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Servo is a loot-based RTS from the makers of Age of Empires

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At first glance, Servo looks like fairly standard sci-fi RTS fare, with giant fighting robots called servos doing battle on the surface of Old Earth over the dangerous but highly lucrative resource called Bloom. But underpinning the action is a persistent scavenging element with RPG-style progression, as parts and weapons discovered during missions can be added to your servos to make them more powerful for future missions.

Servo will offer a single-player campaign with 25 missions as well as co-operative and PvP modes, but unlike most RTS games, individual missions will be fairly short, typically running just ten to 15 minutes in length. "That feels actually pretty great," Dave Pottinger, co-founder and president of developer BonusXP, says in the announcement trailer. "You play a ten or 15-minute game, you get a new part, you decide if you want to keep it, if you want to keep it you go put it on one of your servos, and you have at it again."

"Designing a team of Servos that works well together to execute your strategies – and can react to the new challenges each match brings – is as important as building up an economy or landing a perfect rocket swarm," the team said in the announcement.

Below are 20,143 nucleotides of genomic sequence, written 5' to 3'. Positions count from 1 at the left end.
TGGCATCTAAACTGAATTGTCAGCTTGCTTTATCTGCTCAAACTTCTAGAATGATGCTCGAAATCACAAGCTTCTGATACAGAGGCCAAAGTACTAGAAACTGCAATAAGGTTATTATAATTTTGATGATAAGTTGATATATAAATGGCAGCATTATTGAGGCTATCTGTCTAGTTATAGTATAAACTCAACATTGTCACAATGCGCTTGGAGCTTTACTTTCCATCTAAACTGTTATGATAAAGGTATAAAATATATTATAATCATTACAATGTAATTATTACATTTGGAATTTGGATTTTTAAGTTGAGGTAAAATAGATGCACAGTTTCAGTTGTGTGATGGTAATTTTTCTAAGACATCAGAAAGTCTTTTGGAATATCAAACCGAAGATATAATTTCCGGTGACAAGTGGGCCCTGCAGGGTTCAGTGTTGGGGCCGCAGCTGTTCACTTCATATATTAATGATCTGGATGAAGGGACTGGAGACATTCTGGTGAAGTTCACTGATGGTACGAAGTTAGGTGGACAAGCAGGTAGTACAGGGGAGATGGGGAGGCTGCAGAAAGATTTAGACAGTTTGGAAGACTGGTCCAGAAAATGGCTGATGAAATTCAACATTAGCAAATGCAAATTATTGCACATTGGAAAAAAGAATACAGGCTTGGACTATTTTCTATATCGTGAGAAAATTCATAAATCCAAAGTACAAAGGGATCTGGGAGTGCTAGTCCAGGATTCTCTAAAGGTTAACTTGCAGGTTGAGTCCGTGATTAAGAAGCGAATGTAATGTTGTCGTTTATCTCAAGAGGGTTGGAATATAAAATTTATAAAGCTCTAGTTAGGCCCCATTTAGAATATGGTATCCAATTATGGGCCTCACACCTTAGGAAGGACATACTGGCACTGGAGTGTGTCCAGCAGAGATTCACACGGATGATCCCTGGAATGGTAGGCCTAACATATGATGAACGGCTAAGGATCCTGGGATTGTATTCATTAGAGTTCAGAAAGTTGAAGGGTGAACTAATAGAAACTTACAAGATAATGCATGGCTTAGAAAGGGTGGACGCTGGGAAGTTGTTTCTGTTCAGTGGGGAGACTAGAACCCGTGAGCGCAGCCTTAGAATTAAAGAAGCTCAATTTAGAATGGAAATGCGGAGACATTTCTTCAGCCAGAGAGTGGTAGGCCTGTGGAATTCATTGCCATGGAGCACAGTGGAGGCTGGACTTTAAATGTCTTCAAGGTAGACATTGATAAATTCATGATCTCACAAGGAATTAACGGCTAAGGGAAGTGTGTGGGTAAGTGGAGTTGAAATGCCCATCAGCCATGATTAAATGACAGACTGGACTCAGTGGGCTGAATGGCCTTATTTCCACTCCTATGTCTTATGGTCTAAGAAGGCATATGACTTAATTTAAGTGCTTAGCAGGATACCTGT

Servo is being developed by BonusXP, an indie studio formed by veterans of Ensemble Games including Pottinger and Bruce Shelley, who co-designed the original Civilization along with Sid Meier before joining Ensemble to help create Age of Empires. It's scheduled to launch via Early Access "in the coming months" ahead of a full release later this year, but preorders can be placed now at servogame.com.

Servo

Servo

Servo

Servo

Andy Chalk

Andy has been gaming on PCs from the very beginning, starting as a youngster with text adventures and primitive action games on a cassette-based TRS80. From there he graduated to the glory days of Sierra Online adventures and Microprose sims, ran a local BBS, learned how to build PCs, and developed a longstanding love of RPGs, immersive sims, and shooters. He began writing videogame news in 2007 for The Escapist and somehow managed to avoid getting fired until 2014, when he joined the storied ranks of PC Gamer. He covers all aspects of the industry, from new game announcements and patch notes to legal disputes, Twitch beefs, esports, and Henry Cavill. Lots of Henry Cavill.